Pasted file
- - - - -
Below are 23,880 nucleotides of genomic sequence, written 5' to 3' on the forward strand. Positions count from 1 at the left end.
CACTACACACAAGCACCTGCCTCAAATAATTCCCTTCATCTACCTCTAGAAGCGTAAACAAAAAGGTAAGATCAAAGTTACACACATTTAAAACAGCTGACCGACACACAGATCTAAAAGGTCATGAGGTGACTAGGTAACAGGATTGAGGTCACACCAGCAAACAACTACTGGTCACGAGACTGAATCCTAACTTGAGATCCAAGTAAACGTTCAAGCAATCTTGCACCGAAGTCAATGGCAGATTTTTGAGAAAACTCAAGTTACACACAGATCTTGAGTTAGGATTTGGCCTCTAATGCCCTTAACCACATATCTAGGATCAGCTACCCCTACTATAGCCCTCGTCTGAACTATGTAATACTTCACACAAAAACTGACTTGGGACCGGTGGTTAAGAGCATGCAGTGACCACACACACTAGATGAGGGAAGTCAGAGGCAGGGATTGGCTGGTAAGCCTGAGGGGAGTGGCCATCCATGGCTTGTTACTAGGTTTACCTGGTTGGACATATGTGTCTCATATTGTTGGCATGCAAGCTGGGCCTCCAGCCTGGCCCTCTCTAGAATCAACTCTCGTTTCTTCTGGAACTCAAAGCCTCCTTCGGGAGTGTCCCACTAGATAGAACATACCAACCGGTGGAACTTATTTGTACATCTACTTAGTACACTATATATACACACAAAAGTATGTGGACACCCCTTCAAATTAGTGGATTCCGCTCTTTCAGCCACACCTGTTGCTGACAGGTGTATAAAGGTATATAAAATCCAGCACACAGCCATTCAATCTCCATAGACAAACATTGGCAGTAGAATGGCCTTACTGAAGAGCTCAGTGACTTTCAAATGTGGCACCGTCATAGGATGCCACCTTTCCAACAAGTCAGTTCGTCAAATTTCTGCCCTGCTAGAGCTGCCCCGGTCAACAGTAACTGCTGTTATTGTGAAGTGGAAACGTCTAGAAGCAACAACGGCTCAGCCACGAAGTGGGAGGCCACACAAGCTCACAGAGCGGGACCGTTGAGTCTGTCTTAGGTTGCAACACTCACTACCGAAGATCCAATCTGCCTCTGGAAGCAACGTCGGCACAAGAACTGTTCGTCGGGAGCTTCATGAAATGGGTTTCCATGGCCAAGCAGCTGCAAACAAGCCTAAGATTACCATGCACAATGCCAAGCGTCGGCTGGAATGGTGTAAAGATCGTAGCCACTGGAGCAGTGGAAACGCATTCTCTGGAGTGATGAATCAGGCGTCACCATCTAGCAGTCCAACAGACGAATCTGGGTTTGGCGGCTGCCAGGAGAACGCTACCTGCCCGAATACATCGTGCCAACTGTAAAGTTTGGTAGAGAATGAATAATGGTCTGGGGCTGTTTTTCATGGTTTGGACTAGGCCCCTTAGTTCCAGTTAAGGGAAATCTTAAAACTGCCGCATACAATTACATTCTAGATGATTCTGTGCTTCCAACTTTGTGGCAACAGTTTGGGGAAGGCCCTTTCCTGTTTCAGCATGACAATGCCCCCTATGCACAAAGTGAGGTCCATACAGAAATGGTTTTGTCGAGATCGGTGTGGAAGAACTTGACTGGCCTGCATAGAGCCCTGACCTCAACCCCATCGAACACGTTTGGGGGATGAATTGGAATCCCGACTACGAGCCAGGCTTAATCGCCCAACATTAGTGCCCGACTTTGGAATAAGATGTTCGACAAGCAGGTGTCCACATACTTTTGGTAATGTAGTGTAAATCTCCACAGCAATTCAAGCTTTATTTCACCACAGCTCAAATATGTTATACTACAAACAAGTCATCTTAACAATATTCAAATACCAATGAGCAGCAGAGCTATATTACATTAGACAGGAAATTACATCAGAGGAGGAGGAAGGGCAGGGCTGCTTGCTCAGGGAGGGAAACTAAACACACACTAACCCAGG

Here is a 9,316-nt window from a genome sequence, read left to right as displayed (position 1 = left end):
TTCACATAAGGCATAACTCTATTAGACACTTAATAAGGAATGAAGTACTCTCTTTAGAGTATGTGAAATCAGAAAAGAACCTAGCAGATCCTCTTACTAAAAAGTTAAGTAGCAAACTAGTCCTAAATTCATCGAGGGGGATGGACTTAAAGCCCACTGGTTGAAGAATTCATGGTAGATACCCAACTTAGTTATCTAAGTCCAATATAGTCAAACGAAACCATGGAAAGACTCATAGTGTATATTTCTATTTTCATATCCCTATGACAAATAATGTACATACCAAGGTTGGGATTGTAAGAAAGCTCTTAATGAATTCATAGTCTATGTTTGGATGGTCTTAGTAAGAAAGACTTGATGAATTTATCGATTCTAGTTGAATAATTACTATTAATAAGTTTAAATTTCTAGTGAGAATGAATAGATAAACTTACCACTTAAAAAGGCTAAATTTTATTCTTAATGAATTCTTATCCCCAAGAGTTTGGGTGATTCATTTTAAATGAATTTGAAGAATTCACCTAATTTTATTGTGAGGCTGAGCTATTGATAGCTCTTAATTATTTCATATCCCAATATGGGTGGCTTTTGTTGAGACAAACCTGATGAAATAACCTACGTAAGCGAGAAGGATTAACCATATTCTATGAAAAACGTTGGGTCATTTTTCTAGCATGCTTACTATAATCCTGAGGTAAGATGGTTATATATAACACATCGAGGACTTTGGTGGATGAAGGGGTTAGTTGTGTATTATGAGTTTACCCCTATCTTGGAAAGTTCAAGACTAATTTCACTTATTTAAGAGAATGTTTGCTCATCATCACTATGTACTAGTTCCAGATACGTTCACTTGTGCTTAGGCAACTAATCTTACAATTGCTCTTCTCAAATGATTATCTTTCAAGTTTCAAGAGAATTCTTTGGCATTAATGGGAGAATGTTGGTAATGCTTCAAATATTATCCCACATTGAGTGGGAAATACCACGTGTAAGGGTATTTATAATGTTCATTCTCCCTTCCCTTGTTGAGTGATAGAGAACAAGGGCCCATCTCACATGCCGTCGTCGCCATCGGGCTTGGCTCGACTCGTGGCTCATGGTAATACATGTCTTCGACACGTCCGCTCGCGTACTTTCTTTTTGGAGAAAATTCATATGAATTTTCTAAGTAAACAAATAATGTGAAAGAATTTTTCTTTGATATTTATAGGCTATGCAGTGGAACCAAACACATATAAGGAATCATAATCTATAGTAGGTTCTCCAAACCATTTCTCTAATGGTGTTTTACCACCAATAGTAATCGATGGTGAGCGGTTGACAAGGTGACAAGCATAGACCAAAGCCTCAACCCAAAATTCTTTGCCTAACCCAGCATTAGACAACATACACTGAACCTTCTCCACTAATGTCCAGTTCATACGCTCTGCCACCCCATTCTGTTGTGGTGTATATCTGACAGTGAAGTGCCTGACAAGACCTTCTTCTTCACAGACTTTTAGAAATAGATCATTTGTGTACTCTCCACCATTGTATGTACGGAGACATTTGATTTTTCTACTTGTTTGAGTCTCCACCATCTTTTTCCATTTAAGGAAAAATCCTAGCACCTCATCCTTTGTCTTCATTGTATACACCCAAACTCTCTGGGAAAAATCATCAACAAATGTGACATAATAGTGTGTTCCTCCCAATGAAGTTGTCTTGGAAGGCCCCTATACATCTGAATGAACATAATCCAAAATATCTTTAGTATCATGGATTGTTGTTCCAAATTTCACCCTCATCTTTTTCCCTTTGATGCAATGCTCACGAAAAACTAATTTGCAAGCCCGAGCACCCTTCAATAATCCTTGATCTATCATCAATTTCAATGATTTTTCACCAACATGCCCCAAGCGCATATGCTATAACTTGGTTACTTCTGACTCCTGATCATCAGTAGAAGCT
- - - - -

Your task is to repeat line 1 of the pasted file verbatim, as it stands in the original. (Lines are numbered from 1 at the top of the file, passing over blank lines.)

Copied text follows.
Below are 23,880 nucleotides of genomic sequence, written 5' to 3' on the forward strand. Positions count from 1 at the left end.